November 19, 2017 – January 21, 2018
Pena Bonita; Demian DinéYazhi´ with Natalie Diaz and Sonia Guiñansaca; G. Peter Jemison; Adam and Zack Khalil with Jackson Polys, Jim Fletcher, Kite; Alan Michelson; Native Art Department International (Maria Hupfield, Jason Lujan) and Christopher Green; Laura Ortman with Jennifer Kreisberg; Jolene Rickard; Kay WalkingStick; Judith Barry and Ken Saylor; Kathleen Ash-Milby; Diane Fraher, Athena LaTocha, David Martine and Jaune Quick–to–See Smith; Candice Hopkins; Shanna Ketchum-Heap of Birds, Zoya Kocur and Valerie Smith
Opening Saturday, November 18, 6 - 8 p.m.
Wednesday – Sunday: noon - 6 p.m.
55 Walker Street
New York, NY 10013
Permanent Title, 1993
Artists of Indigenous heritage have, for many decades in New York City, developed their practices in self-initiated contexts while endeavoring to extend the reach and visibility of their work to broader publics. Even as progressive art discourse celebrated an emergent multicultural outlook in the late 1980s, narratives around Native American art, culture, and experience remained simplified. Inspired by curator and artist Lloyd Oxendine’s American Art Gallery, founded in SoHo in the early 1970s, institutions such as the American Indian Community House (AICH) and American Indian Artists Inc. (AMERINDA) opened urban spaces for Indigenous representation which thrived outside of conventional value systems. Cultural and operational experimentation abounded and the roles of artist, curator, historian and activist were regularly blurred: G. Peter Jemison, whose early paintings were exhibited by Oxendine, served as the first gallery director of the AICH, while Jolene Rickard, whose photographs complicate separations between Native and American iconographies, is an acclaimed curator and a leading scholar in Indigenous visual history.
Two exhibitions organized by Jean Fisher and Jimmie Durham in the 1980s notably brought this work into dialogue with institutional and academic contexts: Ni’Go Tlunh A Doh Ka (We Are Always Turning Around on Purpose) at SUNY Old Westbury’s Amelie A. Wallace Gallery in 1986, and We the People at Artists Space in 1987. These exhibitions presented a generation of artists to a wide audience and scrutinized the hegemonic white American gaze by addressing questions of inclusion, framing, containment, and viewership. Artworks such as Pena Bonita’s photomontage series of a car stalled on a reservation road pierced the buoyant postmodern image with a wry political realism. Kay WalkingStick initiated the powerful double visions of her diptychs to complicate how iconography and materiality commingle in landscape painting. Curator and writer Candice Hopkins has noted that, “foregrounding Native artists’ voices rescued their aesthetic legacy from the clutches of modernism, rife as it was with misinterpretation, unequal power relations, and exoticism, and firmly positioned them within the contemporary.” So too, these artists questioned some of the implicit settler colonial assumptions in the contemporary, such as in Alan Michelson's interrogations of linear temporality and the naturalization of economic growth, and carved critical spaces of aesthetic sovereignty.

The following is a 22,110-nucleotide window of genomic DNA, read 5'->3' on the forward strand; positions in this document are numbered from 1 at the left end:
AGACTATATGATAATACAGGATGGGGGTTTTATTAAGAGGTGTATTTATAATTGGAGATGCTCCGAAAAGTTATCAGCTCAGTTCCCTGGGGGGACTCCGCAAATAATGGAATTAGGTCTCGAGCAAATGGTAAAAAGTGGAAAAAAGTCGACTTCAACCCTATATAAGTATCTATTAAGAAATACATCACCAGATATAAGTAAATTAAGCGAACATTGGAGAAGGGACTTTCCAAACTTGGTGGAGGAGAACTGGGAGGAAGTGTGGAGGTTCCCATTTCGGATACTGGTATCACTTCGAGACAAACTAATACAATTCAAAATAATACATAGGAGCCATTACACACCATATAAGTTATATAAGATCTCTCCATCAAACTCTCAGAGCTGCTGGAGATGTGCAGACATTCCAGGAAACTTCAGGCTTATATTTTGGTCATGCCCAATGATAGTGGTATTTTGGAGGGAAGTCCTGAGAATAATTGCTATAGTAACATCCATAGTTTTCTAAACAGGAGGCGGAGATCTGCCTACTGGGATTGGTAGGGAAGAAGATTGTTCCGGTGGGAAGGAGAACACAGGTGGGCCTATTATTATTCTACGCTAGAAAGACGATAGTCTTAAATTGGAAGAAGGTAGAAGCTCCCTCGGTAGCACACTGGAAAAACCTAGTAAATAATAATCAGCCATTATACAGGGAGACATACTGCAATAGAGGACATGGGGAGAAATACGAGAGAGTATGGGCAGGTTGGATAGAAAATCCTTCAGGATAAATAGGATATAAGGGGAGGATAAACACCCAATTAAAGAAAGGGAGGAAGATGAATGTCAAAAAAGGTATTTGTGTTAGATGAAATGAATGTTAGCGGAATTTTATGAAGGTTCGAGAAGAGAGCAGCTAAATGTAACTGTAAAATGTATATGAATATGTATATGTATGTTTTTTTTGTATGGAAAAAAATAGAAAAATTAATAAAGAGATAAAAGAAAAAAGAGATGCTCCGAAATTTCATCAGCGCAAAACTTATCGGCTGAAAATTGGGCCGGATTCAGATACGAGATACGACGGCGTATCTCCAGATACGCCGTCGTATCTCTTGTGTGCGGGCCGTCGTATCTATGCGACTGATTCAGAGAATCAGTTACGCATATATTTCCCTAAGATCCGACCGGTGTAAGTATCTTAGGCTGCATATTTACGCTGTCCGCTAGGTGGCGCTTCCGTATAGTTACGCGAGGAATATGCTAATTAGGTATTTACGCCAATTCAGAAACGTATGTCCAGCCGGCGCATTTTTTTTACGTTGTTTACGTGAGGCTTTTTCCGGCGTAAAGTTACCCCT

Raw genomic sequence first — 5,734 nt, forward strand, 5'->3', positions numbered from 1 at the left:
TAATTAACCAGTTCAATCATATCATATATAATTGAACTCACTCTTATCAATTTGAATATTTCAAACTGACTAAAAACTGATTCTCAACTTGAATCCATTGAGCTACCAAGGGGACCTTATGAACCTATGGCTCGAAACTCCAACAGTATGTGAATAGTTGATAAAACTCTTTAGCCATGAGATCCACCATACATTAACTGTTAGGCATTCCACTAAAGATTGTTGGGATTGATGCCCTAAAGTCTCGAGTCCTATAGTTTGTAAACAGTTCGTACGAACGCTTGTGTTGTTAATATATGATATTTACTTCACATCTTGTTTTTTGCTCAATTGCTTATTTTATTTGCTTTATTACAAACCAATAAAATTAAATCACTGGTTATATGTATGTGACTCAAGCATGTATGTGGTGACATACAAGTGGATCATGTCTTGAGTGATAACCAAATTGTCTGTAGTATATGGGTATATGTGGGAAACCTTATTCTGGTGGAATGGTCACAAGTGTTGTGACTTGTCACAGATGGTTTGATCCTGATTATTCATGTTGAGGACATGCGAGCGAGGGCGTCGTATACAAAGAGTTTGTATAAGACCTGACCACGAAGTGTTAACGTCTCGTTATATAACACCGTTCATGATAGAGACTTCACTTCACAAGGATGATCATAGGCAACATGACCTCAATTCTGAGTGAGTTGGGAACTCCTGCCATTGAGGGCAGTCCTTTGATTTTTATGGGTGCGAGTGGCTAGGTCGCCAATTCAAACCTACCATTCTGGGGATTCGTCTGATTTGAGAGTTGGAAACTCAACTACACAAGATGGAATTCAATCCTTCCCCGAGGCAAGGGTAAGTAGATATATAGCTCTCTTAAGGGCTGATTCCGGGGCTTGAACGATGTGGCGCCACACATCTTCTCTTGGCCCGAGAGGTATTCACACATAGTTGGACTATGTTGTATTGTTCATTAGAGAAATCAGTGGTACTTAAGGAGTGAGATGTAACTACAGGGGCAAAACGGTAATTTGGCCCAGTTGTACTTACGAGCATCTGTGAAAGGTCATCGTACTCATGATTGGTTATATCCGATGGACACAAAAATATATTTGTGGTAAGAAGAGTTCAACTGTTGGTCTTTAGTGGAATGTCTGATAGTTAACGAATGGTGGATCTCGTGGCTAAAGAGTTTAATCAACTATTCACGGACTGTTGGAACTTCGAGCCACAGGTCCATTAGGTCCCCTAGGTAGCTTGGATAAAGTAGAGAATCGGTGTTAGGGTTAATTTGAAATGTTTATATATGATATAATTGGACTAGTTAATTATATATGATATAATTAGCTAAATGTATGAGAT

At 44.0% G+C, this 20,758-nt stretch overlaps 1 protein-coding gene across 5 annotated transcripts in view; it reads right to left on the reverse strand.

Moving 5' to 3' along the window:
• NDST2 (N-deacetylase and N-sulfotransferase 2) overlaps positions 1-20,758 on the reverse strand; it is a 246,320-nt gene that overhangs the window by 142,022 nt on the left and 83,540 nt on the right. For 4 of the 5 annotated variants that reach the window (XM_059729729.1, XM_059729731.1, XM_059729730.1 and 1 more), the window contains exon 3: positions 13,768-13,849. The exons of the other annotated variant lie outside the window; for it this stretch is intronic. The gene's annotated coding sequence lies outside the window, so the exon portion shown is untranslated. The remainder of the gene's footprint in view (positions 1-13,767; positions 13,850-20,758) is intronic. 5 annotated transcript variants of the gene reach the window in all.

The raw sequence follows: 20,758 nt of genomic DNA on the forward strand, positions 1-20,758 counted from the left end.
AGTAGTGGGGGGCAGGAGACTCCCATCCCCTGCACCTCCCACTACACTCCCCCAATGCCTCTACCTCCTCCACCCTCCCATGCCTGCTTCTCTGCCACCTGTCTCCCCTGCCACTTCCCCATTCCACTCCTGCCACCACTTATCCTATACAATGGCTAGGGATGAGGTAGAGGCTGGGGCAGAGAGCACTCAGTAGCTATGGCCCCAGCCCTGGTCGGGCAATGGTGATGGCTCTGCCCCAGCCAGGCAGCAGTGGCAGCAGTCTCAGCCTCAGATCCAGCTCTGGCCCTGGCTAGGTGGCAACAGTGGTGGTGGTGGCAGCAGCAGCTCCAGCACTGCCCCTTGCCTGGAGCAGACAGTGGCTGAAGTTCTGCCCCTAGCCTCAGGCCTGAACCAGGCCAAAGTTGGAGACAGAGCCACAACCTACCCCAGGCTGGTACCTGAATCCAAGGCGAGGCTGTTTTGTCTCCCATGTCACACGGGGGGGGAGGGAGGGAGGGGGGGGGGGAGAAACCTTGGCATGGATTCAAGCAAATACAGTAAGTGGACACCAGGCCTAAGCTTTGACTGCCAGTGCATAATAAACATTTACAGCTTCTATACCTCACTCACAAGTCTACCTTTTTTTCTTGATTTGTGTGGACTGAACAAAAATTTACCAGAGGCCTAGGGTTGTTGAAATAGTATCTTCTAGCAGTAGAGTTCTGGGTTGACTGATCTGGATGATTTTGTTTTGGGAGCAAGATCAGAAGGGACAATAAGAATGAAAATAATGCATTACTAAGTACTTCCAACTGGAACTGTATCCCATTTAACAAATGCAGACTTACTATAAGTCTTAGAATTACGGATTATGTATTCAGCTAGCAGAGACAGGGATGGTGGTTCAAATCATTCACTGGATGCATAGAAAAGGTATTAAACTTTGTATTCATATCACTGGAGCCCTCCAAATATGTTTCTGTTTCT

Adam and Zack Khalil
Still from INAATE/SE/ [it
shines a certain way. to a
certain place./it flies. falls./],